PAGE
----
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Two US immigration jails closed after allegations of abuse

US Rep. Ilhan Omar (D-MN) (L) talks with Speaker of the House Nancy Pelosi (D-CA) during a rally with fellow Democrats before voting on H.R. 1, or the People Act, on the East Steps of the US Capitol on March 08, 2019 in Washington, DC. (AFP photo)
Migrants held in a detention center, U.S, 2020. (Photo via Twitter/ @BrunoRguezP)

The administration of President Joe Biden has ordered the closure of two migrant detention centers run by Immigration and Customs Enforcement (ICE) over accusations of abuse and misconduct at both facilities.

One detention facility in Georgia was closed after women alleged they were subjected to unwanted medical procedures and another in Massachusetts was shut down following complaints of inhumane conditions, the Department of Homeland Security (DHS) announced on Thursday.

Homeland Security Secretary Alejandro Mayorkas said, in a statement, “We will not tolerate the mistreatment of individuals in civil immigration detention or substandard conditions of detention.”

"DHS detention facilities and the treatment of individuals in those facilities will be held to our health and safety standards," he noted. "Where we discover they fall short, we will continue to take action as we are doing today.”

The move marks an important first step in making "lasting improvements to our civil immigration detention system," he added in the statement.

Critics have long argued the US detention system detains people for civil immigration offenses for too long and in inappropriately harsh conditions.

The latest move reflects a broader effort to roll back the harsh immigration policies by former president Donald Trump.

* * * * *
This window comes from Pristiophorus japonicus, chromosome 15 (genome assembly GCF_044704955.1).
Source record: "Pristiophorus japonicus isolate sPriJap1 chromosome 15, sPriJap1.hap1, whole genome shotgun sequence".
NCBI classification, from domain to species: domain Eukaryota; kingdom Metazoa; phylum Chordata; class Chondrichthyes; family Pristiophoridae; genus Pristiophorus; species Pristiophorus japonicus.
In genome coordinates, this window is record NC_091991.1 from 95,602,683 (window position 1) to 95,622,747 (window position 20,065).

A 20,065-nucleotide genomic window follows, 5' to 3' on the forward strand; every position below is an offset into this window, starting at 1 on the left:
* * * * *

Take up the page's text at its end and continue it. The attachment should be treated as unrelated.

“Today’s announcements show the Biden administration’s willingness to decisively break from the immigrants’ rights abuses of prior administrations,” said Naureen Shah, senior advocacy and policy counsel at the American Civil Liberties Union.

"Far more can and must be done to pull the plug on a system that has squandered millions of taxpayer dollars and inflicted trauma and profound harm on hundreds of thousands of immigrants and their loved ones."

In January, Biden said he had discussed with Mexican President Andrés Manuel López Obrador plans to reverse Trump’s immigration policies.

Trump had suspended immigration to the United States, claiming the move was aimed at protecting his people and their jobs during the coronavirus pandemic.

He had promised in 2016 to curb immigration by building a wall on the US border with Mexico, and launched a crackdown on both legal and illegal entries into the country soon after he assumed office. 


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